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Exports and Structures Drive Third Quarter GDP Growth

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October 31, 2007 (GDP Byte)

by Dean Baker

Goods exports grew at their fastest rate since 1989.

GDP rose at a 3.9 percent annual rate in the third quarter, driven by a 16.2 percent surge in exports growth and a 12.3 percent rise in investment in non-residential structures. A 9.7 percent jump in defense spending coupled with solid 3.0 percent growth in consumption were more than enough to offset a 20.1 percent decline in residential construction.

The increase in exports was the largest since a 20.8 percent increase in the fourth quarter of 2003. Interestingly, this rise was driven almost exclusively by goods exports, which rose at a 23.0 percent annual rate. Exports of services increased at just a 1.6 percent rate. The rise in goods exports was the fastest since a 24.7 percent jump in the second quarter of 1989, which was also driven by a falling dollar. Net exports contributed 0.93 percentage points to growth in the quarter. This is somewhat less than the 1.32 pp contribution in the second quarter, since imports rose this quarter after falling in the second quarter.

The rise in non-residential structures added 0.4 pp to GDP growth. Non-residential structure investment has soared since the fourth quarter of 2005, rising at a 13.3 percent annual rate. It currently accounts for 3.4 percent of GDP. Its share never exceeded 3.3 percent in the late 90s boom. This boom is explained by the fact that the housing boom pulled resources away from non-residential construction, creating a backlog of projects. This backlog is now being filled, causing growth to falloff in the quarters ahead.

Investment in equipment and software remains weak, rising at a 5.9 percent annual rate. Third quarter expenditures were just 1.4 percent above the year ago level, with all of the increase attributable to a rise in expenditures on software.

The growth in consumption was reasonably evenly divided among components and pretty much followed income growth, as the savings rate was virtually unchanged. At 0.8 percent, the savings rate is only slightly higher than the 0.4 percent rate for 2006, the lowest in the post-war era. This compares with an average savings rate of more than 8 percent through the 60s, 70s, and 80s. This indicates that the fall in housing prices has not yet impinged much on consumption.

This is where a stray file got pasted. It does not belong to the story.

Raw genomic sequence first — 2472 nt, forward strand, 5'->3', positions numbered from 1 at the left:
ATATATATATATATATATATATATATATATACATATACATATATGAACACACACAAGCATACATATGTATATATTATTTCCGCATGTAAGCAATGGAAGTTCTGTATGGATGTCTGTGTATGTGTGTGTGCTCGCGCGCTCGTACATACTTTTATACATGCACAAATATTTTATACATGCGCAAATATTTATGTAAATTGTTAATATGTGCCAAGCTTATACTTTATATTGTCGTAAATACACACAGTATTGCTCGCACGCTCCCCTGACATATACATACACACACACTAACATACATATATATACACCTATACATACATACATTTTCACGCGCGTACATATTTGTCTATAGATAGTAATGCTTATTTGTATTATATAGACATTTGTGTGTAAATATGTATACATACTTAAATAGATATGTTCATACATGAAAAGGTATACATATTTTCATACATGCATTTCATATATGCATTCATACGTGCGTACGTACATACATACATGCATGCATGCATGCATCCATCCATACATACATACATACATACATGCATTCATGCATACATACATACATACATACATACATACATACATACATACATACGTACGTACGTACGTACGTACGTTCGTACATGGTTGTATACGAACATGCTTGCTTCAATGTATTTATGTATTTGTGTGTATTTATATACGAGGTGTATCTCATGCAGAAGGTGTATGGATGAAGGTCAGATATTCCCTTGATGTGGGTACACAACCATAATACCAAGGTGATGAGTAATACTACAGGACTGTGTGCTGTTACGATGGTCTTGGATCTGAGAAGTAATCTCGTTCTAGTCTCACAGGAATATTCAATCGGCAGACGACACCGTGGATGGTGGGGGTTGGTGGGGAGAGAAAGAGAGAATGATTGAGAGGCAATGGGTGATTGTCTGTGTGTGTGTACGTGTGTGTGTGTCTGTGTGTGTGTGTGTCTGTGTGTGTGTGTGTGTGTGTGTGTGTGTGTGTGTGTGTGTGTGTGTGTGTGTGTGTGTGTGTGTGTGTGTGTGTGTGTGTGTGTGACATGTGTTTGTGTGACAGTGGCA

This was the second consecutive quarter in which defense grew rapidly, in this case adding 0.45 pp to GDP growth. Federal non-defense spending grew at just a 0.9 percent annual rate for the second consecutive quarter and state and local spending grew at a 2.0 percent annual rate.  

Inflation still seems well-contained in this report. The GDP deflator rose at just a 0.8 percent annual rate, held down by declining energy prices. The core personal consumption expenditures deflator grew at a 1.8 percent rate in the quarter and stands 1.9 percent above its year ago level. The recent inflation pattern appears to be flat or slightly downward.

On the whole this report indicates that the economy still looks relatively healthy, in spite of the weakness in the housing market. Consumption growth appears to have been largely unaffected by the fall in house prices. While equipment investment has been weak, non-residential construction, along with exports, have filled the gap in demand created by the falloff in housing construction. Even productivity growth appears to have turned up, with growth for the quarter likely to be close to 3.0 percent.

However, the clouds remain on the horizon. With real house prices now falling at close to a 7.0 percent annual rate, wealth in existing homes is falling by $1.4 trillion a year. It is difficult to believe that this rate of wealth destruction will not have an impact on consumption. In addition, the third quarter surge in exports is unlikely to be sustained, even with further declines in the dollar. With non-residential construction and defense spending leveling off, two important sources of growth for the economy will be lost. It is striking that the collapse of the housing market appears to have had a limited effect on overall growth thus far, but it is far too early to conclude that the economy will escape the collapse of the housing bubble unscathed.


Dean Baker is the Co-director of the Center for Economic and Policy Research.